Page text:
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How does the kidney cell environment change in diabetes?

Project summary

Understanding how remodeling of the ECM and altered cell-substrate interactions facilitate progression of tubulointerstitial fibrosis

Recent studies suggest that glucose levels and stress molecules can change cell surroundings, disrupting the kidney cells’ ability to talk to each other. Professor Squires would like to understand how high glucose levels and stress molecules do this in the kidney and why it leads to kidney disease. This study will help us understand how kidney disease develops and inform the future development of new treatments.

Background to research

In diabetes, high glucose levels add stress to kidney cells and make it harder for them to work properly. Kidney cells move apart, lose contact with each other and fail to detect danger signals when they arise.

Professor Squires and his team has previously shown that high glucose levels reduce the stickiness between kidney cells. They also found that kidneys from people with diabetes had different levels of particular molecules, responsible for carrying signals from one kidney cell to the other. When the cells can’t communicate with each other, they lose the ability to work together efficiently. However, we still don’t fully understand how exactly the environment around kidney cells, also known as extracellular matrix, changes as a result of stress and high glucose levels.

Research aims

A PhD student in Professor Squires’ laboratory plans to find out how in the environment around kidney cells changes, and how this prevents kidney cells from communicating with each other. They will use cells from healthy kidneys and from kidneys affected by diabetes to find the differences between the two.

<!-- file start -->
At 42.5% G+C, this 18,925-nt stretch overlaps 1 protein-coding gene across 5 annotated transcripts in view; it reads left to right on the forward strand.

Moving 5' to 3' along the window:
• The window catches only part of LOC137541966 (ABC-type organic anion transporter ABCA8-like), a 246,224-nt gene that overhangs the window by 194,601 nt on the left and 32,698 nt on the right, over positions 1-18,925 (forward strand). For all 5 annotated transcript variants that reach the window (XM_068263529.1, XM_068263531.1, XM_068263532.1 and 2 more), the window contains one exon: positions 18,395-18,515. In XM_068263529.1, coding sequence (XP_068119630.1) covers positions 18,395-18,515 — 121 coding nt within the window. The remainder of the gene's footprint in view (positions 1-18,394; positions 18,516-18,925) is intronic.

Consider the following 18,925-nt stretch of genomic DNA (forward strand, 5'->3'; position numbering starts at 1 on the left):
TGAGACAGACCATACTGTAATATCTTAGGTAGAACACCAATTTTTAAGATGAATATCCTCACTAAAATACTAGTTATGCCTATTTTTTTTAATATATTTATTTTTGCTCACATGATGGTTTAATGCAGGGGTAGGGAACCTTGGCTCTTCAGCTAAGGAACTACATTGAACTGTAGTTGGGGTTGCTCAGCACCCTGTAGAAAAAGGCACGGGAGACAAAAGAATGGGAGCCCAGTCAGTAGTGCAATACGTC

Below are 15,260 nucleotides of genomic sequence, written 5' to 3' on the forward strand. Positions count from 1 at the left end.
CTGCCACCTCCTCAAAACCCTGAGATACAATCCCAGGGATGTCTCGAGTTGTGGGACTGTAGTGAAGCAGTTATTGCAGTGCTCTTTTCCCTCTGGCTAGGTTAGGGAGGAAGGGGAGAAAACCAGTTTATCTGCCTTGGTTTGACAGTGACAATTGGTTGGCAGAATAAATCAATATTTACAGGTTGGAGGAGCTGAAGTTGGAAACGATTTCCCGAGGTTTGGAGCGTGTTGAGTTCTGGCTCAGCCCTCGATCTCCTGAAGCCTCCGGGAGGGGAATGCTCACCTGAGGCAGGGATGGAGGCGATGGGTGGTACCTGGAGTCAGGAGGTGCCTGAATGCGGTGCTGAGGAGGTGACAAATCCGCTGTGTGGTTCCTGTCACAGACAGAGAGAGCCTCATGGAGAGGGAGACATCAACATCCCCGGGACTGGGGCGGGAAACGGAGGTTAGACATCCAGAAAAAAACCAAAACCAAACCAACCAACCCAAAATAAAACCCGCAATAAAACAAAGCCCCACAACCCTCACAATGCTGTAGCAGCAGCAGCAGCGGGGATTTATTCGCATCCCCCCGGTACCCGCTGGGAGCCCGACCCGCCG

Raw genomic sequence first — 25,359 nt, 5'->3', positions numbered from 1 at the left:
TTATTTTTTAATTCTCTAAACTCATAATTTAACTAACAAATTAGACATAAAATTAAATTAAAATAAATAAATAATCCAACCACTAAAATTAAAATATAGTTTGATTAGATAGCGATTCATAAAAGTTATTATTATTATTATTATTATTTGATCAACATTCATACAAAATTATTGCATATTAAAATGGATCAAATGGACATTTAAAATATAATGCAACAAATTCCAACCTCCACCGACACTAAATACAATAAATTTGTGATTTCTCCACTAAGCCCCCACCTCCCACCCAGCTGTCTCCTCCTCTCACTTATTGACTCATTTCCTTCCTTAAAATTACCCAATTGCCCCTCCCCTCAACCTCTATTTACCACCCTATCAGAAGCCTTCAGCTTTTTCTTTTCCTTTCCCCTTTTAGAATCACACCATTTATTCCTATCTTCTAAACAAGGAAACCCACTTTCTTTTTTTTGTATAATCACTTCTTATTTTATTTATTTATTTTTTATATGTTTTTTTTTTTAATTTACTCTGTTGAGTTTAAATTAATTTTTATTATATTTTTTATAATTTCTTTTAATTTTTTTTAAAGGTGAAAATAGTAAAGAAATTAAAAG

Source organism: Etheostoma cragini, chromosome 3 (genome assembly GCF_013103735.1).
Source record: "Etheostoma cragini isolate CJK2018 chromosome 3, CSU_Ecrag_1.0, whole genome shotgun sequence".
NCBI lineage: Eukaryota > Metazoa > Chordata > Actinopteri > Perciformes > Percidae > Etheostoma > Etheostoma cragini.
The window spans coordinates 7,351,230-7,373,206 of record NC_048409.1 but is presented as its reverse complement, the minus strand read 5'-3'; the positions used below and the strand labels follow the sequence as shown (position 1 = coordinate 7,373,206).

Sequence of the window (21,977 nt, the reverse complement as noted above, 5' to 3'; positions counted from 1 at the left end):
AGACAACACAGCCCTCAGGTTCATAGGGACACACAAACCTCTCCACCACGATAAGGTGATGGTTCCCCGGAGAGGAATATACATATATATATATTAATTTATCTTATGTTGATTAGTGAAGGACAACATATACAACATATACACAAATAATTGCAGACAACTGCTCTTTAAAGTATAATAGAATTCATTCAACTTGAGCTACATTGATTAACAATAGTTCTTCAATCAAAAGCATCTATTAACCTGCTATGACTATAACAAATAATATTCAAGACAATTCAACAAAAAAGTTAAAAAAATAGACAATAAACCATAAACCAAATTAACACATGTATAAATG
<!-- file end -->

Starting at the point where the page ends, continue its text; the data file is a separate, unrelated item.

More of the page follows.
Professor Squires and his student will be using state-of-the-art techniques to study the behaviour of single cells. This way, they hope to find out how vital information is passed from one cell to another, both in healthy kidneys and kidneys affected by diabetes. They’d like to uncover the identity of specific molecules needed to keep kidney cells healthy and happy.

Potential benefit to people with diabetes

At Diabetes UK we want to find better ways to treat the complications of diabetes. This project will help us understand what happens to kidney cells in people with diabetes and what needs to be done to keep these cells healthy. In the future, this  work could help to develop new strategies for treating kidney disease.

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